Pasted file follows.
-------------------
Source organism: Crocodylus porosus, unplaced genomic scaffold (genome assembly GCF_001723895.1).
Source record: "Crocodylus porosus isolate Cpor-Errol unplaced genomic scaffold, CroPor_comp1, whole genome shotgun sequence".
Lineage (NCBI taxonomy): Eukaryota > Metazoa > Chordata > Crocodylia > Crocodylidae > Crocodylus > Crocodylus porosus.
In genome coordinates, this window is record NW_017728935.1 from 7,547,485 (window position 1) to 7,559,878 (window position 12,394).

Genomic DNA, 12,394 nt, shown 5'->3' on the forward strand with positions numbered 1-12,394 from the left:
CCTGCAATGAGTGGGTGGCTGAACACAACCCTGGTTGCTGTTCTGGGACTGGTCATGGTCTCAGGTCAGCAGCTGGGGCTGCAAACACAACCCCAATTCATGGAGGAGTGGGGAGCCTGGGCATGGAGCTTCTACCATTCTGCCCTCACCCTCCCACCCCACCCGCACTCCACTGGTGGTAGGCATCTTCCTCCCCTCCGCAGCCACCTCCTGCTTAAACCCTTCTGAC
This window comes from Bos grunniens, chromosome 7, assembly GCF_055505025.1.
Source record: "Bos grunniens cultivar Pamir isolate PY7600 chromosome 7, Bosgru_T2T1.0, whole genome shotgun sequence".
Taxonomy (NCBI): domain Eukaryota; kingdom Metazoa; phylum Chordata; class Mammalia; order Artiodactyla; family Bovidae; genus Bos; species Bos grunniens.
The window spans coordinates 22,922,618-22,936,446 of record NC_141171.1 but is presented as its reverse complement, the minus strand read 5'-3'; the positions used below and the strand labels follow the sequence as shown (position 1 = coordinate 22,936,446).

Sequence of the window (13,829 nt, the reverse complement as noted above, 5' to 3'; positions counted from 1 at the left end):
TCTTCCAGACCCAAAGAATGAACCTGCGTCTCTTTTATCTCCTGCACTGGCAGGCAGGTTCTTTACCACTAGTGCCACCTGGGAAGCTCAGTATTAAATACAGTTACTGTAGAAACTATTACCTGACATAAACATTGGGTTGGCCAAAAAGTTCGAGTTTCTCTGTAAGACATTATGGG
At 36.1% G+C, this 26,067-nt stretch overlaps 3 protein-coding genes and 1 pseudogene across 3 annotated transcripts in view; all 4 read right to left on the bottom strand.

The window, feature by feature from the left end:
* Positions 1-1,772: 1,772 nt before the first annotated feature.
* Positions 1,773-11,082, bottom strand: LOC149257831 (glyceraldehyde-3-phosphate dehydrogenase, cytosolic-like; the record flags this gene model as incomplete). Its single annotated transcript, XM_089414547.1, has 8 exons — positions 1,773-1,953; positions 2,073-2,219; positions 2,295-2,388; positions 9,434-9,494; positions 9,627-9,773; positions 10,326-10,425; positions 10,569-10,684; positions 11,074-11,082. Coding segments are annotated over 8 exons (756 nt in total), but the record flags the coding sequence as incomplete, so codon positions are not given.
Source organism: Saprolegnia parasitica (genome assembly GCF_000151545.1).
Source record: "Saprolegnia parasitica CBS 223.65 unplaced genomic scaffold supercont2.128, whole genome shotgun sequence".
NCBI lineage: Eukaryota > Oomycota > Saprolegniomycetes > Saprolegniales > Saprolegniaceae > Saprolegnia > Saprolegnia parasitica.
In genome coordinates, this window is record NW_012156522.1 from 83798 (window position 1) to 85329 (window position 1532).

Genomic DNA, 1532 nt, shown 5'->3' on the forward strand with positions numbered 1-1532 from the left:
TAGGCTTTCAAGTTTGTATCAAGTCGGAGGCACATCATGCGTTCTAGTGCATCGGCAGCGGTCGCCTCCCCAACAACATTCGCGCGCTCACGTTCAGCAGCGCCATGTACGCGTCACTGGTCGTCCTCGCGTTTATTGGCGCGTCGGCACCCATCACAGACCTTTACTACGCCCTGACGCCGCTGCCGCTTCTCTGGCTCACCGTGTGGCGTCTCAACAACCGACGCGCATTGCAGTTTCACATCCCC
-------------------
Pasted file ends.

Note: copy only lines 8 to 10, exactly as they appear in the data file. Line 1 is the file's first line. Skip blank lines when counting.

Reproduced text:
Source record: "Bos grunniens cultivar Pamir isolate PY7600 chromosome 7, Bosgru_T2T1.0, whole genome shotgun sequence".
Taxonomy (NCBI): domain Eukaryota; kingdom Metazoa; phylum Chordata; class Mammalia; order Artiodactyla; family Bovidae; genus Bos; species Bos grunniens.
The window spans coordinates 22,922,618-22,936,446 of record NC_141171.1 but is presented as its reverse complement, the minus strand read 5'-3'; the positions used below and the strand labels follow the sequence as shown (position 1 = coordinate 22,936,446).